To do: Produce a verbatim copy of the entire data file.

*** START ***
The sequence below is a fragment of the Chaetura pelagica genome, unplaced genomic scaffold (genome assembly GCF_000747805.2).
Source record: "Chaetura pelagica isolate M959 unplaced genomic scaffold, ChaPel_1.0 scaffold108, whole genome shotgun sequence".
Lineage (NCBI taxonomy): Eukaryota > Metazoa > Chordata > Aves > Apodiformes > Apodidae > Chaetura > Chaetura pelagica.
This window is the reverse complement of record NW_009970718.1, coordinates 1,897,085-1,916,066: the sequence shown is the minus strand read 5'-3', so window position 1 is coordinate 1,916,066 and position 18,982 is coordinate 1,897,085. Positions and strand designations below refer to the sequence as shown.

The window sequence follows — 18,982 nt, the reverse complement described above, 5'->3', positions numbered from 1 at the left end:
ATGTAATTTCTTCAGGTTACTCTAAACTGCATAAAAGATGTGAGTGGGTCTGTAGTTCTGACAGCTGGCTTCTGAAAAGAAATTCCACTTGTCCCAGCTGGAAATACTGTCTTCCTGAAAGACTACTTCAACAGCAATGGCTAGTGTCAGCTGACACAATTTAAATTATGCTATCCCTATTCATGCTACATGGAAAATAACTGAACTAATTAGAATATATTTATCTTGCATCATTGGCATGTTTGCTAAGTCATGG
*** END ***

The sequence below is a fragment of the Chaetura pelagica genome, unplaced genomic scaffold (genome assembly GCF_000747805.2).
Source record: "Chaetura pelagica isolate M959 unplaced genomic scaffold, ChaPel_1.0 scaffold108, whole genome shotgun sequence".
Lineage (NCBI taxonomy): Eukaryota > Metazoa > Chordata > Aves > Apodiformes > Apodidae > Chaetura > Chaetura pelagica.
This window is the reverse complement of record NW_009970718.1, coordinates 1,897,085-1,916,066: the sequence shown is the minus strand read 5'-3', so window position 1 is coordinate 1,916,066 and position 18,982 is coordinate 1,897,085. Positions and strand designations below refer to the sequence as shown.

The window sequence follows — 18,982 nt, the reverse complement described above, 5'->3', positions numbered from 1 at the left end:
ATGTAATTTCTTCAGGTTACTCTAAACTGCATAAAAGATGTGAGTGGGTCTGTAGTTCTGACAGCTGGCTTCTGAAAAGAAATTCCACTTGTCCCAGCTGGAAATACTGTCTTCCTGAAAGACTACTTCAACAGCAATGGCTAGTGTCAGCTGACACAATTTAAATTATGCTATCCCTATTCATGCTACATGGAAAATAACTGAACTAATTAGAATATATTTATCTTGCATCATTGGCATGTTTGCTAAGTCATGG